Friday, September 7, 2012

Friday Dance Party: Say A Little Prayer For Him

"A chair is still a chair, even when there's no one sitting there," is one of Hal David's lyrics which had significance this week.
It may seem odd that this week's Dance Party is paying a return visit to what I consider to be a fairly minor musical from the 1960s.  Promises, Promises had a substantial run in its first incarnation, winning a Tony for Broadway Boy Jerry Orbach, and providing a few firsts along the way, including the first pop score and the first time backup singers were concealed in the pit. 
Jerry Orbach's varied stage career
included The Fantasticks, 42nd Street,
and the original Chicago.
But I am still not enamored of the musical, which seems a bit workmanlike to me, despite its success.  And the gent who supplied the lyrics to the show has some explaining to do regarding the song which was featured in this Dance Party clip from a while ago, one of the most ridiculously nonsensical songs to ever appear on Broadway. 
Nobody can explain the attraction (or even the meaning) of the Turkey Lurkey, but Michael Bennett's original choreography brought down the house.  That's Donna McKecknie at the far right, in the first of several star dance turns which led to A Chorus Line.
But the show, on the plus side, provided two more in a string of smash hits for Dionne Warwick, so attention must be paid to this death this week.

Hal David
David's drek was not limited to the Broadway
stage. This dreadful duet went to #1 on the
country chart and #5 on the Top 100.

His career dates back to when he was writing material for Guy Lombardo, and he cannot be forgiven for providing Willie Nelson and Julio Iglesias the horrendous hit "To All The Girls I've Loved Before," but he is of course best known for his partnership with Burt Bacharach.  Together they furnished a pop soundtrack to a generation of soft-rock lovers;  their tunes topped the charts in recordings by The Carpenters, Tom Jones, Dusty Springfield, and so many more, and their work is inexorably linked to Dionne Warwick, who is now in the record books as the vocalist who has placed more singles (56) on Billboard's Top 100 than any other female, save Aretha Franklin. 
It was Warwick's lucky day when Burt Bacharach plucked her from the background singers for The Drifters.  She delivered a string of hits for several decades, most by Bacharach & David.
Warwick's international stardom is owed in large part to the Bacharach/David team, who wrote hit after hit for their favorite singer. 
Bacharach and David must be considered
one of the most successful of all song-
writing teams. They broke up when their
film musical Lost Horizon flopped. "I
never miss a Liv Ullman musical,"
Bette Midler quipped.

Our Hal won the Oscar for "Raindrops Keep Fallin' On My Head," (though I still remain confused about what that perky song was doing, planted in the middle of Butch Cassidy and the Sundance Kid); he was also nominated for "Alfie," "What's New, Pussycat?", and "The Look of Love," from Casino Royale.  David's lyrics would never be considered particularly deep or meaningful, but they had a quality which attracted the ear. Who else would rhyme "catch pneumonia" with "never phone ya'"?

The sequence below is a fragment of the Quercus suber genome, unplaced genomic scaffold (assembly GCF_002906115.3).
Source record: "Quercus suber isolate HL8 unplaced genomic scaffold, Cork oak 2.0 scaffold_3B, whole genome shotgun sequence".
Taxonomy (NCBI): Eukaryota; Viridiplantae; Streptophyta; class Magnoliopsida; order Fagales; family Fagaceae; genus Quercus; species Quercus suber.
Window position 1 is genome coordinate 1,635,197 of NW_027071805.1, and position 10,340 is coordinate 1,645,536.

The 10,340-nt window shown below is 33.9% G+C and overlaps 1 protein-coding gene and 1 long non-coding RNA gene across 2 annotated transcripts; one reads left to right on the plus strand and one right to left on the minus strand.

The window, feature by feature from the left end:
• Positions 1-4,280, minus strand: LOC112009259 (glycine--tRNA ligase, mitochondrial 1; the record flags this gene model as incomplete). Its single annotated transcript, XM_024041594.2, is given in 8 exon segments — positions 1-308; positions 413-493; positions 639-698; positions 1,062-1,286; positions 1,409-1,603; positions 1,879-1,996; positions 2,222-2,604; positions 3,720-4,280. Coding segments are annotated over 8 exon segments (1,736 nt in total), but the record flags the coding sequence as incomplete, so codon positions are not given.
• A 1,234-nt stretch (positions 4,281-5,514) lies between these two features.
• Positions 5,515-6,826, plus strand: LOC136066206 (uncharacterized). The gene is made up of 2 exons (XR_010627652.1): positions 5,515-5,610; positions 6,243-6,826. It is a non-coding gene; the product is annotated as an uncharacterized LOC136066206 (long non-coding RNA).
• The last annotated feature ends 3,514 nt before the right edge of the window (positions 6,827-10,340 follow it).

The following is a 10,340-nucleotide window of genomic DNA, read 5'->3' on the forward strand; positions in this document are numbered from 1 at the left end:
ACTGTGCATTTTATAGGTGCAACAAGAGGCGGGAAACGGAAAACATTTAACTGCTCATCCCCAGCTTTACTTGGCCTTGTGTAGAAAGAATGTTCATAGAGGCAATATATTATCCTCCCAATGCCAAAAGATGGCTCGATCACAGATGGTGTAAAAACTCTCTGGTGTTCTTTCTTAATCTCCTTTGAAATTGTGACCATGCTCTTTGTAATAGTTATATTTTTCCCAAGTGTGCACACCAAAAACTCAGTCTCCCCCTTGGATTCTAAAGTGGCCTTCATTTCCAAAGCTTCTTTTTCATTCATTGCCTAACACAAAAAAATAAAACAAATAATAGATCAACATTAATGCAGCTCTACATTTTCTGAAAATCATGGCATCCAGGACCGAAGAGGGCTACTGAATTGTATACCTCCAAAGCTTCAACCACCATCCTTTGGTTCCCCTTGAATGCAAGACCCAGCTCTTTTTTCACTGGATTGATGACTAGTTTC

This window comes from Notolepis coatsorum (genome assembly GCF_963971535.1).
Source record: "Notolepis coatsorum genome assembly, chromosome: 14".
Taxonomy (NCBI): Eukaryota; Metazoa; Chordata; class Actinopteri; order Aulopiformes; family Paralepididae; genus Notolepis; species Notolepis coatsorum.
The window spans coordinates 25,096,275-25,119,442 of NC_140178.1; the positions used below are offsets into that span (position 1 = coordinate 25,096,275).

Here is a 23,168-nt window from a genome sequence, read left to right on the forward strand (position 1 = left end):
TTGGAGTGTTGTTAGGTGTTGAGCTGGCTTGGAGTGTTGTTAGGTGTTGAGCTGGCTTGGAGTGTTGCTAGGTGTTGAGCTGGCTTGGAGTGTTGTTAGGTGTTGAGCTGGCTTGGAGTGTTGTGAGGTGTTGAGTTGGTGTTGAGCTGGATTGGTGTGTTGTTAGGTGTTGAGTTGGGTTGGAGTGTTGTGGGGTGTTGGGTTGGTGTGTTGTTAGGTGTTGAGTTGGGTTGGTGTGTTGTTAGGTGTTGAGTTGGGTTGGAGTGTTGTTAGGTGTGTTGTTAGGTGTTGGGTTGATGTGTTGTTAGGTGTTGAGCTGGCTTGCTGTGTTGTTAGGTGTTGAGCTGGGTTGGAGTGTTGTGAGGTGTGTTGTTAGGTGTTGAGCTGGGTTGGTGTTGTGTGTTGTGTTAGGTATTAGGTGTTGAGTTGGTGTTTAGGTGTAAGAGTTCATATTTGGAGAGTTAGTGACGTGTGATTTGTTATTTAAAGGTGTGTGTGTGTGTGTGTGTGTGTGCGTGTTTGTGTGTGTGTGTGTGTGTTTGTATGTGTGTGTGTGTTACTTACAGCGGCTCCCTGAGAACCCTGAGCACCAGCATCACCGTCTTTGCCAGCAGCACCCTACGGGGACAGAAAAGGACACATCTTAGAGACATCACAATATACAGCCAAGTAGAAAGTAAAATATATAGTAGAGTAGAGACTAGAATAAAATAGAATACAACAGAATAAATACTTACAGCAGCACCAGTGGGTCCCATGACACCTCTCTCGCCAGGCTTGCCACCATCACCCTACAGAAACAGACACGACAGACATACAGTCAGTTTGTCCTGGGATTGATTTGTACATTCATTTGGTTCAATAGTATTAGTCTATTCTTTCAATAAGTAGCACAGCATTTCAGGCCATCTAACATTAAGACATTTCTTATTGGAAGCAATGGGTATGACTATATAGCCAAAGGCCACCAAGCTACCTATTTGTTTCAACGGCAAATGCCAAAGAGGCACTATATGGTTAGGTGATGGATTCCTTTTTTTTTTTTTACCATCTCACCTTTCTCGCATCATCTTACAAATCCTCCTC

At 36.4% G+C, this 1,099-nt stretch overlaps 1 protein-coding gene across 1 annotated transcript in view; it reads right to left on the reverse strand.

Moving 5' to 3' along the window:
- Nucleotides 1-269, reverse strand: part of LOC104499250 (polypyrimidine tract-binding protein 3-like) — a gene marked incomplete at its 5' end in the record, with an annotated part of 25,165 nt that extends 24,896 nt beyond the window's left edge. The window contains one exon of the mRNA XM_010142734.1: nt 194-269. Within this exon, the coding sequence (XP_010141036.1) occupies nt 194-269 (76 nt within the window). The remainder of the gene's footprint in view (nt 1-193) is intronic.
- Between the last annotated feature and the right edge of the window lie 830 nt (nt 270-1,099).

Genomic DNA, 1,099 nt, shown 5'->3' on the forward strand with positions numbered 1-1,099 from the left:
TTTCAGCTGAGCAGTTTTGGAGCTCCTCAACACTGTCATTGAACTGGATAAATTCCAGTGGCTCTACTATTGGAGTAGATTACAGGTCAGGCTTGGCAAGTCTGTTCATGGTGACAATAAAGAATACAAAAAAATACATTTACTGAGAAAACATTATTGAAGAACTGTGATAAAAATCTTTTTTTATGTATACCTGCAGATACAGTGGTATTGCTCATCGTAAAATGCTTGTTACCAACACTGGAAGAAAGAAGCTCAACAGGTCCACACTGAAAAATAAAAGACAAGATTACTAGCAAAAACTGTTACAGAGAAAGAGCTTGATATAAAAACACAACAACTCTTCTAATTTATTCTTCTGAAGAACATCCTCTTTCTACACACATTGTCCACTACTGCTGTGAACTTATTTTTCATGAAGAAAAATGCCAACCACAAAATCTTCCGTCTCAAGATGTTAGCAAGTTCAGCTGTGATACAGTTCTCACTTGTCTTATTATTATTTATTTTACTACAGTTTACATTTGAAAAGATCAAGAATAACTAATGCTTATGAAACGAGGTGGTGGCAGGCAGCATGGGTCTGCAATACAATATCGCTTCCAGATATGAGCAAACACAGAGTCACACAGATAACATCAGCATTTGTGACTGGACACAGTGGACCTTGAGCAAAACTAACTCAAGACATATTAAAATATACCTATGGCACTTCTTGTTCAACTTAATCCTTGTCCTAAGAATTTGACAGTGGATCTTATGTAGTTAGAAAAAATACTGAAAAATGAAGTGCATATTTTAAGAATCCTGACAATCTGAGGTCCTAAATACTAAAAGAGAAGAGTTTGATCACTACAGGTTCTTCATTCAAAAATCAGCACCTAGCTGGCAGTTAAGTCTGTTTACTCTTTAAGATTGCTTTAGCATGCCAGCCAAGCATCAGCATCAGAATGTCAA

This montage in Butch Cassidy... yielded a smash and an Oscar.

Promises, Promises was Hal David's only Broadway book musical (he provided lyrics to two revues as well).  He and Burt were included in the Best Musical Tony nomination in 1969, but lost the award (deservedly) to the gang at 1776
This revival ran almost a year at
full capacity.

The show's only Broadway revival, in 2010, recouped its investment and closed when its bankable stars, Sean Hayes and Kristin Chenoweth, completed their contracts.  That revival received lukewarm reviews but played to capacity crowds due to the starpower involved;  the production is now remembered because of an offstage controversy.

I wrote about this here, but in a nutshell, a writer for Newsweek presented an article which claimed that, when a viewer knows that an actor is gay, it is impossible to accept that actor's performance in a heterosexual role.  This writer, who himself is gay, ignited a firestorm of criticism resulting from his outrageous claim, culminating in an hysterical moment on the Tony Awards, when Chenoweth and Hayes indulged in a deep, lingering kiss. Afterwhich, Kristin fainted.  (Three years ago, Chenoweth starred in one of the most admired Friday Dance Parties in the history of the sequence; go here to enjoy that showstopper.)
Kristin's support of the gay community is well known, and she quickly leaped to the defense of her costar when Newsweek complained he was flaming too much.
It will probably be a while before there is another revival of Promises, Promises, but no one will miss it.  This week's clip comes from a promotional appearance the revival's stars made on The View, and it's actually a charming little presentation. 
Hayes as Chuck Baxter.

Hayes is not a singer on the scale of his costar, or of his predecessor in the role Jerry Orbach, but he acquits himself well.  As a matter of fact, Sean received a Tony nomination for his performance;  he was a gay actor playing straight, and he lost the award to a straight actor playing gay: Douglas Hodge in La Cage Aux Folles (and THAT  performance is remembered on this Dance Party). As for Hal David, his catalogue of hits will remain robust for a long time to come.